• @mattecapu It's probably more frequent because it's more flexible. With the "clearer" animal-based example, if you have interactivity with javascript, you'll either have to select all types of animals or go back and add the animal class to the elements. It also distinguishes between ambiguities in English - for example, is it "bat" or "bat"? – Izkata Aug 3 '14 at 23:54
  • @Izkata yes these are other benefits of that kind of approach, I didn't think about it – mattecapu Aug 4 '14 at 8:45
-1

Coming back a year later, I now support the exactly opposite view: @extend is usually better than filling your markup with classes.

Let's take for example this code

.component1 {
   font-family: 'custom font', sans-serif;
   text-transform: capitalize;
   border: 2px dashed red;
}
.component2 {
   font-family: 'custom font', sans-serif;
   text-transform: capitalize;
   text-align: center;
   padding: 10px;
}

<div class="component1"></div>
<div class="component2"></div>

I notice component1 and component2 share a common style, that could potentially be used in other components as well: it's a good candidate for a separate class (by the DRY principle),

.utility1 {
   font-family: 'custom font', sans-serif;
   text-transform: capitalize;
}
.component1 {
   border: 2px dashed red;
}
.component2 {
   padding: 10px;
}


<div class="component1 utility1"></div>
<div class="component2 utility1"></div>

But this code brings at least 2 new problems in town:

  1. If I'm coding sensically, component1 and component2 styles will live in different stylesheets. This means that by looking at component1.css, I can see all the styles that are going to be applied to the component, except this is not the case anymore: utility1, which will probably reside is a separate stylesheet, changes the styles of the component without any explicit reference to it in the component own stylesheet.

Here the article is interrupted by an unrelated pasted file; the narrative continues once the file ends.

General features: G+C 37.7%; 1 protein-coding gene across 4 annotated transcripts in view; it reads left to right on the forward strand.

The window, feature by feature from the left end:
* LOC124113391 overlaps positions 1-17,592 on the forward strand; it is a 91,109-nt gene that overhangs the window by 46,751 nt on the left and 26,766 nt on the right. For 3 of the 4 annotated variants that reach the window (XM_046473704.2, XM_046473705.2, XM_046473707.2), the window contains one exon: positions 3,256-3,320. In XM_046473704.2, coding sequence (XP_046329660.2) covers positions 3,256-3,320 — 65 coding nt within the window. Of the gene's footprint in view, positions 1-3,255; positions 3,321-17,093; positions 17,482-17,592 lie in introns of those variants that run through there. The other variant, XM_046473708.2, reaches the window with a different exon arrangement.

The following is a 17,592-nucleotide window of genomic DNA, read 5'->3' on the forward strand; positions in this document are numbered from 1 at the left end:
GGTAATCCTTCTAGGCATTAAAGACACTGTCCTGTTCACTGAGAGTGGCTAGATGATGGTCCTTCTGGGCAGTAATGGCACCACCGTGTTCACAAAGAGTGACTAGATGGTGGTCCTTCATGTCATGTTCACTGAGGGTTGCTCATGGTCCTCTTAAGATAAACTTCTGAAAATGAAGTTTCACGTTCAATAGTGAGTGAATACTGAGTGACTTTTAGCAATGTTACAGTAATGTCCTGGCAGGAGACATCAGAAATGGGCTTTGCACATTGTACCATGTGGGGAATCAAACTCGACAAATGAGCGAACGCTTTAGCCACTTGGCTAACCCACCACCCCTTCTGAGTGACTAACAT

Another way to see this is that you are not tying the utility1 styles to component1, but you leave them as separate entities that could as well live separately, yet this is a false assumption because component1 needs always those styles, and can't live without (it's not a state like a modifier class, it's part of its very own visual nature).

  2. Even worse, this reference is moved into the markup.
    In the question, I talk about semantics, but while in the case of a modifier class (i.e. --active, --hidden, --warning/--error/--success), an extra class in the markup will actually provide additional semantic information on the component, it isn't the case here. utility1 is a purely styling hook, and styling has no place in the page markup except for stylesheets declarations in the <head> section. Putting utility1 in the component markup is no different from styling things from the style attribute. You're relying on markup code to change the visual styles of your components, and that's no good.

I understand these views are not absolutely shared or right (there is not such a thing as an absolute truth in coding, yet we can agree on some general principles), because there are school of thought that sees styling from markup as completely legit.

  • why the downvote? – mattecapu Nov 11 '15 at 7:23